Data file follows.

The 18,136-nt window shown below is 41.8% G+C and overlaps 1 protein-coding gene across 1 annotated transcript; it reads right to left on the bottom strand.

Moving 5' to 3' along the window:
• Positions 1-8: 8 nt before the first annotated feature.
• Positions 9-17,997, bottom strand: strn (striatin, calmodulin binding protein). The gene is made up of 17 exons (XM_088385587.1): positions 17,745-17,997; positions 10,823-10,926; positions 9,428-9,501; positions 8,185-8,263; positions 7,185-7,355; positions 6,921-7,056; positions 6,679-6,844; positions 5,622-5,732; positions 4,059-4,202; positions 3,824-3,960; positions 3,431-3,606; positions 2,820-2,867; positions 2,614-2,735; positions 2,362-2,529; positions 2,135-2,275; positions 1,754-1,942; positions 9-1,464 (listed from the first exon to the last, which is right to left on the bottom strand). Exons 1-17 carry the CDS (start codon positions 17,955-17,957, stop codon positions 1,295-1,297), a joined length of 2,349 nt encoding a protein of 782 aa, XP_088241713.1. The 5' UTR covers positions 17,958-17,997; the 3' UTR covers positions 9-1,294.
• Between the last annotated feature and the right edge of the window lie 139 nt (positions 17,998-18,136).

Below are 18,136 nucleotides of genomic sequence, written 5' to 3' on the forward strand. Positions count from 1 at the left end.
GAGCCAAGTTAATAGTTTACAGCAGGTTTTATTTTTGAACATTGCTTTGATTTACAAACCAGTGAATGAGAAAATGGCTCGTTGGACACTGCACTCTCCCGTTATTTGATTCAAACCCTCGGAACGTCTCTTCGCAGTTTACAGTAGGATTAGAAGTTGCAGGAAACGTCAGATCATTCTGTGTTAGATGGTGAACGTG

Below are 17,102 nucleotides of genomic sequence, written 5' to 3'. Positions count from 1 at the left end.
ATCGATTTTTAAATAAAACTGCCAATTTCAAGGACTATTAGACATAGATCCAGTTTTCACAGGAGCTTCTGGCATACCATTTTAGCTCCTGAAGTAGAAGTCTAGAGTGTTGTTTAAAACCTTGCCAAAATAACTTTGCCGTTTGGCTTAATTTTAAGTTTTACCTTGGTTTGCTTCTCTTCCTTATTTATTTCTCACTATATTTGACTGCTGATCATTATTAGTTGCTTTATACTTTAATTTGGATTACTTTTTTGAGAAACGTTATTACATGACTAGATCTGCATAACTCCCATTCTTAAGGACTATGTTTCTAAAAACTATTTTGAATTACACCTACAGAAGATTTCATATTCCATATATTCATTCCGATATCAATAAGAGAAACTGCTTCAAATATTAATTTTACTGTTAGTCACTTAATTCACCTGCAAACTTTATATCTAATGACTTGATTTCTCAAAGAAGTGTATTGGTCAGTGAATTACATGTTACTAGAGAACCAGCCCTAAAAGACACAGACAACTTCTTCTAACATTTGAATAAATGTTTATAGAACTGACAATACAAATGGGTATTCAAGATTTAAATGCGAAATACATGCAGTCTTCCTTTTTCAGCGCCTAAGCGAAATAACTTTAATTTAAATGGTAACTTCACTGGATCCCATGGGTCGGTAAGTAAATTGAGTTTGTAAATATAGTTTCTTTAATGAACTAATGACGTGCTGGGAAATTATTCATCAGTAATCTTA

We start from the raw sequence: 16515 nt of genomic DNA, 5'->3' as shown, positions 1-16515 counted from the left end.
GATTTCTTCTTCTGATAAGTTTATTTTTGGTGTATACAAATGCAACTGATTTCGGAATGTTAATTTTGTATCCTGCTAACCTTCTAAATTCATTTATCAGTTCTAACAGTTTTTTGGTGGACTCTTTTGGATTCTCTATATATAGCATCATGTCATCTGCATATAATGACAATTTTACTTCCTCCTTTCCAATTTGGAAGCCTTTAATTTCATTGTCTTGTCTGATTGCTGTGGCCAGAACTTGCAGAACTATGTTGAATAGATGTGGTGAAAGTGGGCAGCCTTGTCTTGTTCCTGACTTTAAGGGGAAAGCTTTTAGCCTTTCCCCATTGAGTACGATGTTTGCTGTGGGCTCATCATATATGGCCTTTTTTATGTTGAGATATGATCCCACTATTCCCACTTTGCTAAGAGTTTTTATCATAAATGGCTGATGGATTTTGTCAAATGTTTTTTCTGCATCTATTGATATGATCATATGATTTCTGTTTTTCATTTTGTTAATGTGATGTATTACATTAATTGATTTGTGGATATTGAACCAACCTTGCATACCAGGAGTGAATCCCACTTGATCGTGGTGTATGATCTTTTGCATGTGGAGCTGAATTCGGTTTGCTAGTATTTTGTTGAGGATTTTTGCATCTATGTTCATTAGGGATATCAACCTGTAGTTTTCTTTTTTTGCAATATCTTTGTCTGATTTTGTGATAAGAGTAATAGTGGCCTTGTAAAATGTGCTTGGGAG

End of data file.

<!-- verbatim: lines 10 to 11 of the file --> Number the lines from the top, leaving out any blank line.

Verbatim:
We start from the raw sequence: 16515 nt of genomic DNA, 5'->3' as shown, positions 1-16515 counted from the left end.
GATTTCTTCTTCTGATAAGTTTATTTTTGGTGTATACAAATGCAACTGATTTCGGAATGTTAATTTTGTATCCTGCTAACCTTCTAAATTCATTTATCAGTTCTAACAGTTTTTTGGTGGACTCTTTTGGATTCTCTATATATAGCATCATGTCATCTGCATATAATGACAATTTTACTTCCTCCTTTCCAATTTGGAAGCCTTTAATTTCATTGTCTTGTCTGATTGCTGTGGCCAGAACTTGCAGAACTATGTTGAATAGATGTGGTGAAAGTGGGCAGCCTTGTCTTGTTCCTGACTTTAAGGGGAAAGCTTTTAGCCTTTCCCCATTGAGTACGATGTTTGCTGTGGGCTCATCATATATGGCCTTTTTTATGTTGAGATATGATCCCACTATTCCCACTTTGCTAAGAGTTTTTATCATAAATGGCTGATGGATTTTGTCAAATGTTTTTTCTGCATCTATTGATATGATCATATGATTTCTGTTTTTCATTTTGTTAATGTGATGTATTACATTAATTGATTTGTGGATATTGAACCAACCTTGCATACCAGGAGTGAATCCCACTTGATCGTGGTGTATGATCTTTTGCATGTGGAGCTGAATTCGGTTTGCTAGTATTTTGTTGAGGATTTTTGCATCTATGTTCATTAGGGATATCAACCTGTAGTTTTCTTTTTTTGCAATATCTTTGTCTGATTTTGTGATAAGAGTAATAGTGGCCTTGTAAAATGTGCTTGGGAG